Over the years, rich dad made sure his son, Mike, and I were always aware of the price of something. When my dad, the man I call my poor dad, advised me to "Find a safe secure job," rich dad's reply was, "Remember, there is a price for security." When I asked him what the price was, he answered, "For most people, the price of security is personal freedom. And without freedom, many people spend their lives working for money, rather than living out their dreams. To me, to live life without achieving my dreams is much too high a price to pay for security." He also made his usual comment on taxes, by saying, "People who seek security over freedom pay more in taxes.
That is why people who have safe, secure jobs pay more in taxes than people who own the business that provides the jobs."
I spent a few days thinking about that comment, letting the magnitude of the idea sink in. The next time I saw rich dad, I asked him, "Do I have to choose between security or freedom? In other words, does that mean I can have one but not the other?"
Rich dad laughed after he realized how much thought I had given to his remark. "No," he replied, still chuckling. "You don't have to have one or the other. You can have both."
"You mean I can have both security and freedom?" I asked. "Sure," he said. "I have both."
"So why did you say that for most people, the price of security is personal freedom?" I asked. "How can you have both when you say most people can have only one. What's the difference?"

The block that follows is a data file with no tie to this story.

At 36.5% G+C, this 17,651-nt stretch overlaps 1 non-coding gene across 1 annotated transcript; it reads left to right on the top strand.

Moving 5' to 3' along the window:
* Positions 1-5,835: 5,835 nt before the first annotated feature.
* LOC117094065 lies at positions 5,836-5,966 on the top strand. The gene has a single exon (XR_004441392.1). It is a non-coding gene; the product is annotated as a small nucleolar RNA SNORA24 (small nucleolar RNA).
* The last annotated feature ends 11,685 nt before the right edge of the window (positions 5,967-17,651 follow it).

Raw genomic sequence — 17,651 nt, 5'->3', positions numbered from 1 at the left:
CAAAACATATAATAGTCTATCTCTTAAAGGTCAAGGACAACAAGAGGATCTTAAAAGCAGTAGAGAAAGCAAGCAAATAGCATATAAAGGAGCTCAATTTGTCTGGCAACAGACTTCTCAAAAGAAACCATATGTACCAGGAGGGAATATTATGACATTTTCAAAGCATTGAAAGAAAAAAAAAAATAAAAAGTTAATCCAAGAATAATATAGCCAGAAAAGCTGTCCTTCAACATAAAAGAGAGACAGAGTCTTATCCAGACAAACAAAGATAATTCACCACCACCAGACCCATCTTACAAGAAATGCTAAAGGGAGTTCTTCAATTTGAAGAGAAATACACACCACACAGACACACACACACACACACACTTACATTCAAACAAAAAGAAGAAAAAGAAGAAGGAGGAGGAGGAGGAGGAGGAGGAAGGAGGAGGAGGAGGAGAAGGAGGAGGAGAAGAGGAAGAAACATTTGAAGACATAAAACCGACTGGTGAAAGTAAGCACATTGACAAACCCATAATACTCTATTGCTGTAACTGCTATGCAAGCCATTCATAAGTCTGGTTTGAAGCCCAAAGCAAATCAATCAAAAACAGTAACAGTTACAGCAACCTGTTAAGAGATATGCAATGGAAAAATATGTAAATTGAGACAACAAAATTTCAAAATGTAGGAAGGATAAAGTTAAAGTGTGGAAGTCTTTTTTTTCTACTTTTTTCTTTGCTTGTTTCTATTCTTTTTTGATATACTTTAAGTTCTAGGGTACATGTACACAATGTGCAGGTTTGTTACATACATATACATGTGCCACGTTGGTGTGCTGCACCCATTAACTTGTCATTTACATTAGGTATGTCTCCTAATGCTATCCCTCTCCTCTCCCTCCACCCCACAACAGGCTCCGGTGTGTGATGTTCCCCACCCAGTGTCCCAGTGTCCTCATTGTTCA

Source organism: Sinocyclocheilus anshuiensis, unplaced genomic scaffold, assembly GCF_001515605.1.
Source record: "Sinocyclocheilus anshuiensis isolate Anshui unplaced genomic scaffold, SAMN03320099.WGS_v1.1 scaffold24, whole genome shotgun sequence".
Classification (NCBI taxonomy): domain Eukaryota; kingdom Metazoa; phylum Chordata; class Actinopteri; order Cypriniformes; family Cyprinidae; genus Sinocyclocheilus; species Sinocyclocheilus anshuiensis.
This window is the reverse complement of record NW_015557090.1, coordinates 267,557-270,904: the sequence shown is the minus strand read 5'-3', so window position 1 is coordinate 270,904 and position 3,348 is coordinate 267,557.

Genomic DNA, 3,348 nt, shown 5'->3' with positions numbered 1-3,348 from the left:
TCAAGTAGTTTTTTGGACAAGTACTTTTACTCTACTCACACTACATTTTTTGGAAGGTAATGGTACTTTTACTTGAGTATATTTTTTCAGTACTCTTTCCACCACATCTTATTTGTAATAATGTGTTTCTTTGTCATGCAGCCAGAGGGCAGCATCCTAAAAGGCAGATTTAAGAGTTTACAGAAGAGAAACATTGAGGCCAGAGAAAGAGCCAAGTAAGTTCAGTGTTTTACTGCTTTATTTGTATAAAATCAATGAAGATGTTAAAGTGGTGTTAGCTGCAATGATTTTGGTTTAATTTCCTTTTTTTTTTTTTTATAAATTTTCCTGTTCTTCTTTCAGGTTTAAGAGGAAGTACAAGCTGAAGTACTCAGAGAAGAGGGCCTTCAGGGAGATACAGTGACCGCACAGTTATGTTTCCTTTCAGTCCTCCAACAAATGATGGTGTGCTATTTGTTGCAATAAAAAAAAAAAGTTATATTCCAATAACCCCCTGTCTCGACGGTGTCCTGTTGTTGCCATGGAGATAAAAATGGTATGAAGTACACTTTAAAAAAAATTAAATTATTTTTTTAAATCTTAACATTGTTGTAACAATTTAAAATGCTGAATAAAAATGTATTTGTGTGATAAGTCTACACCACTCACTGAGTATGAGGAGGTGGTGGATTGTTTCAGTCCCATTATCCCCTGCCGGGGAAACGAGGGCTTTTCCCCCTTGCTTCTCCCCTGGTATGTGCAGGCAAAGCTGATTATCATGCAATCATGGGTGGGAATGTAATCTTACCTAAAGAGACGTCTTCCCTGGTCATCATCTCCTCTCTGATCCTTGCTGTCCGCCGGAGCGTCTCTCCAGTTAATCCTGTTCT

"The price," said rich dad. "I've always said to you that everything has a price. Most people are willing to pay the price for security, but they are not willing to pay the price for freedom. That is why most people have only one of the two. They only have one or the other."
"And why do you have both security and freedom?" Mike asked. He had just entered the room and had heard only part of the conversation.
"Because I paid twice the price," said rich dad. "I was willing to pay the price for both security and freedom. It's no different than having two cars. Let's say I need a truck but I also want a sports car. If I want both, I pay twice the price. Most people go through life paying for one or the other, but not both." "We pay a price even if we don't pay the price," rich dad continued. "So there is a price for security and there is a price for freedom. And you paid the price for both." I repeated what rich dad had just said, so I could let the idea sink into my head.
Rich dad nodded his head. "Yes, but let me add one more point of clarity about my being willing to pay the price to have both. You see we all pay a price anyway. We pay a price even if we don't pay the price."